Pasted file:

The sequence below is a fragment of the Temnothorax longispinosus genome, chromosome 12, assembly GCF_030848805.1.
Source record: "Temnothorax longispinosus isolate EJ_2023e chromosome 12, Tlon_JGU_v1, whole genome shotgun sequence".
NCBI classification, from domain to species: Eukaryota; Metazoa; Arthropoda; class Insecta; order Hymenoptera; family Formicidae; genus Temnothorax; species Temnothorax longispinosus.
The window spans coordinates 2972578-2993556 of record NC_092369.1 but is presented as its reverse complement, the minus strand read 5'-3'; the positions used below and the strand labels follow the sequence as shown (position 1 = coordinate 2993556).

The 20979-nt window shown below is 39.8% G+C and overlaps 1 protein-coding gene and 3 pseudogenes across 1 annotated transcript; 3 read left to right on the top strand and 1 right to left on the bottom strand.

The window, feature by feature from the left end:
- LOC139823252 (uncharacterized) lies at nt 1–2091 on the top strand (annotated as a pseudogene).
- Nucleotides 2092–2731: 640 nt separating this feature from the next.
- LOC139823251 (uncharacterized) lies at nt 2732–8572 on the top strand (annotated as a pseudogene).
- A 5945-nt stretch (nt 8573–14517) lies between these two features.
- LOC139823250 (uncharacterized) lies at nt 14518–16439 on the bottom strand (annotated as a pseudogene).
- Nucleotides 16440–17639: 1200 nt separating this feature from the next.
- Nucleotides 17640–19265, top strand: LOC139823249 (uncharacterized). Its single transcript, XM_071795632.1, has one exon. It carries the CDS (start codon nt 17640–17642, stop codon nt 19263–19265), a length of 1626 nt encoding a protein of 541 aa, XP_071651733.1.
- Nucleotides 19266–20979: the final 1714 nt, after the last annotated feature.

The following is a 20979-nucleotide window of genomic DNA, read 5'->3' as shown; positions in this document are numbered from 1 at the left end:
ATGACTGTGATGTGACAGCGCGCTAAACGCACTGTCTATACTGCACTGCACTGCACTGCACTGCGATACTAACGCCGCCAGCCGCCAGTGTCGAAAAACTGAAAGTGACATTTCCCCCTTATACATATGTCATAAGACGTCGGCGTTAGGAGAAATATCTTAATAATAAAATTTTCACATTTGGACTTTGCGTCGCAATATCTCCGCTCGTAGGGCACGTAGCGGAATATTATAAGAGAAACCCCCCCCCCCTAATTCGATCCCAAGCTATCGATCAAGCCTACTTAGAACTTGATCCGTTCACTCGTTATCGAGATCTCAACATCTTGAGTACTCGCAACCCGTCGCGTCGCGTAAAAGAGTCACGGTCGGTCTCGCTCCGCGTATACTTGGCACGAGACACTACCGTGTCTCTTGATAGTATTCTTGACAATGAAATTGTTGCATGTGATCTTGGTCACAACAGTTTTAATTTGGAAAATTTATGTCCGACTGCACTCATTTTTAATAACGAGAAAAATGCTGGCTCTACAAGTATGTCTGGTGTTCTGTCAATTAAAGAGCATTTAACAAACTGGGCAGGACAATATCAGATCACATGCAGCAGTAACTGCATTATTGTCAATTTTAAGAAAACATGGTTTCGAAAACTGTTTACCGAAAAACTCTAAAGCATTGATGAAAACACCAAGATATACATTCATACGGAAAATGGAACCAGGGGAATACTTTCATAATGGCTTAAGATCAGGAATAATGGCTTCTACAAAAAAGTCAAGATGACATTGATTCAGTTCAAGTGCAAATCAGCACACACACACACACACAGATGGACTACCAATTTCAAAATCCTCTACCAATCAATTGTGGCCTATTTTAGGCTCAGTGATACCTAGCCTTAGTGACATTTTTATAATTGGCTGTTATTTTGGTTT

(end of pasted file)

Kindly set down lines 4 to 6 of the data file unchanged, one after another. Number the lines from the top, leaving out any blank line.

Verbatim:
The window spans coordinates 2972578-2993556 of record NC_092369.1 but is presented as its reverse complement, the minus strand read 5'-3'; the positions used below and the strand labels follow the sequence as shown (position 1 = coordinate 2993556).

The 20979-nt window shown below is 39.8% G+C and overlaps 1 protein-coding gene and 3 pseudogenes across 1 annotated transcript; 3 read left to right on the top strand and 1 right to left on the bottom strand.

The window, feature by feature from the left end: